E is for Energy

EIf we could have somehow found a way to bottle up Mari’s energy I think it could have powered a small city.

She never seemed to wear out. She rarely took a nap. Kids with autism, it’s like their minds have a hard time shutting down. This is why you hear of so many who sleep two, three, maybe four hours every night. While the average person wouldn’t be able to function on a regular basis this way, those with autism, their minds work differently than ours. It’s like they can’t ever let the minds fully shutdown. They’re on a constant motor and have to keep going.

However, even though Mari hardly ever took a nap, she always did get many hours of sleep. I was very blessed with this because we know how it could have been.

She was constantly on the move. I can remember watching her in her room and I think the only time she sat down for any length of time was to read one of her books. it was more about looking at the pictures but for her it was perfect.

When she was watching TV she never sat still. She was constantly on the move. I have a video you can watch that can sum up how Mari was most of the time. Please tell me what you think. My hope is you see the same precious, energetic little girl that I do. She will always be missed.

000 1a


  1. Your comment about her not needing a lot of sleep is really interesting. My husband fits every category for Aspergers and he functions on an average of 4 hours of sleep every night. In our 11 years of marriage he has never come to bed before 3 or 4 a.m.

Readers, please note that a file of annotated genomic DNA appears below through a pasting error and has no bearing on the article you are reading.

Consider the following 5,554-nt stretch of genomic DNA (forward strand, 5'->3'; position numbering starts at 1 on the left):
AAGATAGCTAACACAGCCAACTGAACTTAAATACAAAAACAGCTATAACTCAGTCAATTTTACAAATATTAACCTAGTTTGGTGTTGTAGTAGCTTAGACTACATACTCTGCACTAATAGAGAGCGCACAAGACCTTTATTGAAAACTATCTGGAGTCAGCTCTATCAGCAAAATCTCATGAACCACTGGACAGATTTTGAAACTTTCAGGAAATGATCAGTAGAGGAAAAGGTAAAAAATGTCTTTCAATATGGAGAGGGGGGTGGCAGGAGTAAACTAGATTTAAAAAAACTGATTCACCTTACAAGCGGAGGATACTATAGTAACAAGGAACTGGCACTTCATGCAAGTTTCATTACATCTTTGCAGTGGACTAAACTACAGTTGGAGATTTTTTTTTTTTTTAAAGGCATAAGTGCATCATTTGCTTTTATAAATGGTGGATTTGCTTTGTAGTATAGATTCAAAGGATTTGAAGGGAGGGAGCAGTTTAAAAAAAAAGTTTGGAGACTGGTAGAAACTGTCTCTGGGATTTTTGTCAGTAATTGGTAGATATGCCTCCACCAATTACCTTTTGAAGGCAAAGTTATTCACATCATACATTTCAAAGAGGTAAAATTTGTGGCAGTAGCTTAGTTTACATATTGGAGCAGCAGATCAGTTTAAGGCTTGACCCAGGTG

• Wow, I’m trying to imagine that and I can’t because my poor little body wouldn’t function really well with out my 7 to 8 hours every night. I can go one, maybe two, with little sleep but after that it starts to become rough. But I’m not surprised about your husband. For whatever reason people autism, it’s like they don’t need as much sleep. Mari I think was one of the rare few who got 8 hours almost every night, and many times even more than that when it was the weekend or things like that. I know I was lucky because I know to many parents out there with little ones who have children who hardly get any.

  2. Peggy Wirgau says:

    She is beautiful, Kristena. Love those eyes! I’m so sorry for your loss.

    • Thank you Peggy for your sweet comments. She really was. She is very missed, as I’m sure you can imagine. At least she can live on through our memories, what we tell people and the photos or videos we can share. :)

  3. Sylvia Bray says:

    So precious to see her – and her smile in the picture of you together in the “F” post. Love and miss her!

  4. Mari reminded me of a family of kids we had in a church I served. All of them were, what was called back then, hyper-active. Those poor parents never got to slow down because their kids were literally jumping from wall to wall. Never stopped. You must really miss her. I would if she were mine. Blessings, Cass

    • Cass, I really do miss here. My brother was a very hyper-active little boy, and for a short time we were also raising his oldest son who was just like him as a kid. It wasn’t easy and I wondered how my mom had done it because she was a single mom. He has pretty severe ADHD and they didn’t give medicine back then like they do now. As you know, once you’ve worked any child who has a disability of some sort you know that you’ve forever been changed, in a positive way, because they have forever impacted your life. I feel blessed because Mari was one of them and she impacted so many lives. I can look back and am in awe in how just one little girl could affect so many.

  5. Loved to see her in the video and the pic…full of energy and beautiful as ever :)


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